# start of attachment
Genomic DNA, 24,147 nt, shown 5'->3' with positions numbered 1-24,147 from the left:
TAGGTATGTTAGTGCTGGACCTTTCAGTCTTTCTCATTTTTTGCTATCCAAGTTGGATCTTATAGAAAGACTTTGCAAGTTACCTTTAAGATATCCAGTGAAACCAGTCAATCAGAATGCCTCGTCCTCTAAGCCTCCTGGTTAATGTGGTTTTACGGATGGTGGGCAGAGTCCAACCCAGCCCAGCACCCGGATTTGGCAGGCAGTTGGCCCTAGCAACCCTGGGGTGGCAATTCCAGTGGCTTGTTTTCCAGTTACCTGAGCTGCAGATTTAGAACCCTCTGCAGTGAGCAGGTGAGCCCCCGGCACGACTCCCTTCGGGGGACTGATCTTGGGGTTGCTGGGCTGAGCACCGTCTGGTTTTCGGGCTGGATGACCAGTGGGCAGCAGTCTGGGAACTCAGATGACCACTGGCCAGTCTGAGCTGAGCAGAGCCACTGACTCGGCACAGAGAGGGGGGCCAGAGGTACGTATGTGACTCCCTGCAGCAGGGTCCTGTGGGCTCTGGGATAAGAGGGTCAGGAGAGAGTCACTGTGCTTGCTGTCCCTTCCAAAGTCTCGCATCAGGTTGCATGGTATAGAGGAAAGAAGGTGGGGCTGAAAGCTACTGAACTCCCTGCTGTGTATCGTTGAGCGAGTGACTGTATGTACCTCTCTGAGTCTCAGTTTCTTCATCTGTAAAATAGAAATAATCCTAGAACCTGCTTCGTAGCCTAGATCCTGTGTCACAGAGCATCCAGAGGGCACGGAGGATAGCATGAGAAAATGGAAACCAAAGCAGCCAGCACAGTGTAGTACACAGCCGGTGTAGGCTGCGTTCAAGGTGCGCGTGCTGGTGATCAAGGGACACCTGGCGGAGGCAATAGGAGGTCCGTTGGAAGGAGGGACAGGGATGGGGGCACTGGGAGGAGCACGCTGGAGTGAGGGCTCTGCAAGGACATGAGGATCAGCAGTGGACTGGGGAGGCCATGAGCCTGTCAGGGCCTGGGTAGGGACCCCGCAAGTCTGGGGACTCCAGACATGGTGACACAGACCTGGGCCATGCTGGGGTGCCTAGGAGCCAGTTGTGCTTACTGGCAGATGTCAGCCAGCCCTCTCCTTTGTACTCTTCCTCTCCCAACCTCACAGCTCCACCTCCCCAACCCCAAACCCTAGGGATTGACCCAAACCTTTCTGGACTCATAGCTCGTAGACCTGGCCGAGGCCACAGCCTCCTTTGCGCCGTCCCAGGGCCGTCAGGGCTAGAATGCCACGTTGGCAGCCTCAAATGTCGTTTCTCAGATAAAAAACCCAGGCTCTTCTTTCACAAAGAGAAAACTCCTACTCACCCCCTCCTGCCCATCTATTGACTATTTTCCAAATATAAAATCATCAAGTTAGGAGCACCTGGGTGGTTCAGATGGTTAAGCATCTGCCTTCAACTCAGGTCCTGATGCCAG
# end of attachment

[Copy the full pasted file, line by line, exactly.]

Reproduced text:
Genomic DNA, 24,147 nt, shown 5'->3' with positions numbered 1-24,147 from the left:
TAGGTATGTTAGTGCTGGACCTTTCAGTCTTTCTCATTTTTTGCTATCCAAGTTGGATCTTATAGAAAGACTTTGCAAGTTACCTTTAAGATATCCAGTGAAACCAGTCAATCAGAATGCCTCGTCCTCTAAGCCTCCTGGTTAATGTGGTTTTACGGATGGTGGGCAGAGTCCAACCCAGCCCAGCACCCGGATTTGGCAGGCAGTTGGCCCTAGCAACCCTGGGGTGGCAATTCCAGTGGCTTGTTTTCCAGTTACCTGAGCTGCAGATTTAGAACCCTCTGCAGTGAGCAGGTGAGCCCCCGGCACGACTCCCTTCGGGGGACTGATCTTGGGGTTGCTGGGCTGAGCACCGTCTGGTTTTCGGGCTGGATGACCAGTGGGCAGCAGTCTGGGAACTCAGATGACCACTGGCCAGTCTGAGCTGAGCAGAGCCACTGACTCGGCACAGAGAGGGGGGCCAGAGGTACGTATGTGACTCCCTGCAGCAGGGTCCTGTGGGCTCTGGGATAAGAGGGTCAGGAGAGAGTCACTGTGCTTGCTGTCCCTTCCAAAGTCTCGCATCAGGTTGCATGGTATAGAGGAAAGAAGGTGGGGCTGAAAGCTACTGAACTCCCTGCTGTGTATCGTTGAGCGAGTGACTGTATGTACCTCTCTGAGTCTCAGTTTCTTCATCTGTAAAATAGAAATAATCCTAGAACCTGCTTCGTAGCCTAGATCCTGTGTCACAGAGCATCCAGAGGGCACGGAGGATAGCATGAGAAAATGGAAACCAAAGCAGCCAGCACAGTGTAGTACACAGCCGGTGTAGGCTGCGTTCAAGGTGCGCGTGCTGGTGATCAAGGGACACCTGGCGGAGGCAATAGGAGGTCCGTTGGAAGGAGGGACAGGGATGGGGGCACTGGGAGGAGCACGCTGGAGTGAGGGCTCTGCAAGGACATGAGGATCAGCAGTGGACTGGGGAGGCCATGAGCCTGTCAGGGCCTGGGTAGGGACCCCGCAAGTCTGGGGACTCCAGACATGGTGACACAGACCTGGGCCATGCTGGGGTGCCTAGGAGCCAGTTGTGCTTACTGGCAGATGTCAGCCAGCCCTCTCCTTTGTACTCTTCCTCTCCCAACCTCACAGCTCCACCTCCCCAACCCCAAACCCTAGGGATTGACCCAAACCTTTCTGGACTCATAGCTCGTAGACCTGGCCGAGGCCACAGCCTCCTTTGCGCCGTCCCAGGGCCGTCAGGGCTAGAATGCCACGTTGGCAGCCTCAAATGTCGTTTCTCAGATAAAAAACCCAGGCTCTTCTTTCACAAAGAGAAAACTCCTACTCACCCCCTCCTGCCCATCTATTGACTATTTTCCAAATATAAAATCATCAAGTTAGGAGCACCTGGGTGGTTCAGATGGTTAAGCATCTGCCTTCAACTCAGGTCCTGATGCCAG